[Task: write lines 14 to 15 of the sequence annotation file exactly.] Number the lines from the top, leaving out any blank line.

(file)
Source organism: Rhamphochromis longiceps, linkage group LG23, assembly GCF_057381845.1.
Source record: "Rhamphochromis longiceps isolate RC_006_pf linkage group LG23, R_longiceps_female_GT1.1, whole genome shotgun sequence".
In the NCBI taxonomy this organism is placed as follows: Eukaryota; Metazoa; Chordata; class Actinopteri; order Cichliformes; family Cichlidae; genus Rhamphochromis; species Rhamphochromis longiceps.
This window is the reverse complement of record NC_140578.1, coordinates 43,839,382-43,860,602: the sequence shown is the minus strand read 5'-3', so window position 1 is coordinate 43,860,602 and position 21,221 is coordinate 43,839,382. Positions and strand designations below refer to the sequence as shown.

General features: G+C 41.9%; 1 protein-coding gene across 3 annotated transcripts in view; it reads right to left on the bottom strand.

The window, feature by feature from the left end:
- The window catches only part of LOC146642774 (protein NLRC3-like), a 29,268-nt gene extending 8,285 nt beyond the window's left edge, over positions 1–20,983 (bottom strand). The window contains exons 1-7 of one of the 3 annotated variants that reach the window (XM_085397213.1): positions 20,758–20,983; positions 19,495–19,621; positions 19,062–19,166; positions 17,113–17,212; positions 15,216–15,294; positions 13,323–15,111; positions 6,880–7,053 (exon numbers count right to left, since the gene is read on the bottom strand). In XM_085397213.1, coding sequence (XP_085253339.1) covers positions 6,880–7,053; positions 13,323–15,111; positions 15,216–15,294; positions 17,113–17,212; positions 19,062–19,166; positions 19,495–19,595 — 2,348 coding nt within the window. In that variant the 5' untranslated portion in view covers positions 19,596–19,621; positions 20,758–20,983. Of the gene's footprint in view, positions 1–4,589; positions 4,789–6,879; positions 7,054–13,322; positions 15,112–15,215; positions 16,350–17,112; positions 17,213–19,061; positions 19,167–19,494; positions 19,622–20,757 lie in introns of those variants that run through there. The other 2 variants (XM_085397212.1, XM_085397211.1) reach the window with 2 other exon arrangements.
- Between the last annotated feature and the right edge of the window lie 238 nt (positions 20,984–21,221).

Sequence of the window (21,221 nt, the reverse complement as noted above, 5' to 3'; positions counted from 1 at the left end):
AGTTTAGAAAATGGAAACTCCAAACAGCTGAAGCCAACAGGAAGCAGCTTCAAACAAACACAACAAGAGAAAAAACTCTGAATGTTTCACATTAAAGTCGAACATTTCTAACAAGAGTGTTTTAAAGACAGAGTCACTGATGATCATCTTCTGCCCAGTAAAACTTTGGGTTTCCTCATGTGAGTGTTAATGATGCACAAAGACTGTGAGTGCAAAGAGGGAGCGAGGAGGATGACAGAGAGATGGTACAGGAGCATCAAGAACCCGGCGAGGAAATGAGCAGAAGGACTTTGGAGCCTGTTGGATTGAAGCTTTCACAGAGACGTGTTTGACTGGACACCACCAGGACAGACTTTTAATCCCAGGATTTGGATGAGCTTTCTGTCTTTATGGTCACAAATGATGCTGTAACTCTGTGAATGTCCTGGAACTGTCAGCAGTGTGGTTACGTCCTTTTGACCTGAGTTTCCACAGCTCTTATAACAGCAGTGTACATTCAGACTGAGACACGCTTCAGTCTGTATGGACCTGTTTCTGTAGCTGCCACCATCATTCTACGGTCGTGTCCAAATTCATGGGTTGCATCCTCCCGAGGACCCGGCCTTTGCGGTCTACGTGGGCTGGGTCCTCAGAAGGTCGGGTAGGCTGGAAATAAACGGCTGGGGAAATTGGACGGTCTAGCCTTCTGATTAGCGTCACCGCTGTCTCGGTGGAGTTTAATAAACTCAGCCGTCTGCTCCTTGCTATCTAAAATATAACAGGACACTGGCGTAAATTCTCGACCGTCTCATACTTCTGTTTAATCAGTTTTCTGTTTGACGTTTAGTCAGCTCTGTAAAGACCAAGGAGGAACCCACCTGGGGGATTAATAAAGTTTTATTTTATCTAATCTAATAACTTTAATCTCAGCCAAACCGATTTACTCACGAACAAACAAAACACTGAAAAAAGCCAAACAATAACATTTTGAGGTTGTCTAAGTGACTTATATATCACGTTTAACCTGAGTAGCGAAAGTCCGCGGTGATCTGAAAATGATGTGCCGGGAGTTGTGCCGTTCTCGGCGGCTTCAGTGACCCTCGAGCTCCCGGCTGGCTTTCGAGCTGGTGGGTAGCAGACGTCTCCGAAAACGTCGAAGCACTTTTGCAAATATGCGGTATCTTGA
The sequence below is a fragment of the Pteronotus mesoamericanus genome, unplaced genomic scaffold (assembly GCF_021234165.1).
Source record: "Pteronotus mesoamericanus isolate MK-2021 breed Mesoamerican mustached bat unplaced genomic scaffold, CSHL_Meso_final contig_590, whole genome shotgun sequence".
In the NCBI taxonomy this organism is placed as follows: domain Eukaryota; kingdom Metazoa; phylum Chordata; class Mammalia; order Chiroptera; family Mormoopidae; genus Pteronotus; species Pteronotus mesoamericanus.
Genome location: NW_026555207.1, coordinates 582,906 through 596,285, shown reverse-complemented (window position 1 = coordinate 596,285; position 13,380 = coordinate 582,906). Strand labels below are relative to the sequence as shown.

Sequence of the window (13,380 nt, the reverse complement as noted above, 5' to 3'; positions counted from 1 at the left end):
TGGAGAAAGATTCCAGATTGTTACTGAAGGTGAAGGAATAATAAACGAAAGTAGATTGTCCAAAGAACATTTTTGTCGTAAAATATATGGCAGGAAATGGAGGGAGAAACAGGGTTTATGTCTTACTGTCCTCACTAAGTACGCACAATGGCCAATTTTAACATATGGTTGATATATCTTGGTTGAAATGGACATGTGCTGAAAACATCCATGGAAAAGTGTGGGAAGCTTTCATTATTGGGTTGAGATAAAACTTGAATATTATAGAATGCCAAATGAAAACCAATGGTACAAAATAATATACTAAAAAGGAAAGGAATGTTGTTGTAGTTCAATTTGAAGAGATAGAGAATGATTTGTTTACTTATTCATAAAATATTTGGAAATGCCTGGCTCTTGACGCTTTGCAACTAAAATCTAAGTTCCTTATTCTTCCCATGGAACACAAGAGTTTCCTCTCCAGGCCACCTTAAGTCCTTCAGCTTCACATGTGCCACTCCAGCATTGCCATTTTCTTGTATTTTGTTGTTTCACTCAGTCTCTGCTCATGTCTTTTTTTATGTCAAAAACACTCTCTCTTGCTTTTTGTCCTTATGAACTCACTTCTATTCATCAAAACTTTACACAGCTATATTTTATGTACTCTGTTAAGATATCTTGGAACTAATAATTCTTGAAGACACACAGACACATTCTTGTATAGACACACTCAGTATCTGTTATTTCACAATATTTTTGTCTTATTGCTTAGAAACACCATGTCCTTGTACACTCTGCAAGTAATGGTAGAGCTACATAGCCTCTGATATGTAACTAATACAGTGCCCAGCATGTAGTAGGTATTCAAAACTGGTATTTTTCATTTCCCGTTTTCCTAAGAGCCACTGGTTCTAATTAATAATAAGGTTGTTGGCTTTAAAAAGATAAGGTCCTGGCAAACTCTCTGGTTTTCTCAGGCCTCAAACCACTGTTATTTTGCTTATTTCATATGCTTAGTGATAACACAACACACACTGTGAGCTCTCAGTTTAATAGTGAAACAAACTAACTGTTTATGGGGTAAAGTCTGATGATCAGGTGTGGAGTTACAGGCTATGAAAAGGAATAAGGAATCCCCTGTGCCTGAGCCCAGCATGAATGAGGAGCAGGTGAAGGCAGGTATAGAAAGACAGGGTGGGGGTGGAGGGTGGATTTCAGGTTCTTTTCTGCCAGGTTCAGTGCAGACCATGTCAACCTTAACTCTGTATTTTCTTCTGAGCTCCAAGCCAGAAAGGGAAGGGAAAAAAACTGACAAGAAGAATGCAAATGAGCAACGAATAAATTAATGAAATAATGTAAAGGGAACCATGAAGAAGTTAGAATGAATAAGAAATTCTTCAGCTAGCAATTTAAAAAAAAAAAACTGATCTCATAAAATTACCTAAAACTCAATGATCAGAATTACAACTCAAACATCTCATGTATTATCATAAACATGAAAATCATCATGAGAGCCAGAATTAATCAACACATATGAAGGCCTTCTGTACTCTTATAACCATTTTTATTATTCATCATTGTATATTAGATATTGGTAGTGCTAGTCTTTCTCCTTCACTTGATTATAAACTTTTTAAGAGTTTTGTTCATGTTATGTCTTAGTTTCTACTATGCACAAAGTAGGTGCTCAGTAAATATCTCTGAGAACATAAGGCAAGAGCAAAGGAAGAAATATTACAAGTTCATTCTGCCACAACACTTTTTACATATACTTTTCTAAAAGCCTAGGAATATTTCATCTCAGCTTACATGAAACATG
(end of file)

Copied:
Genome location: NW_026555207.1, coordinates 582,906 through 596,285, shown reverse-complemented (window position 1 = coordinate 596,285; position 13,380 = coordinate 582,906). Strand labels below are relative to the sequence as shown.

Sequence of the window (13,380 nt, the reverse complement as noted above, 5' to 3'; positions counted from 1 at the left end):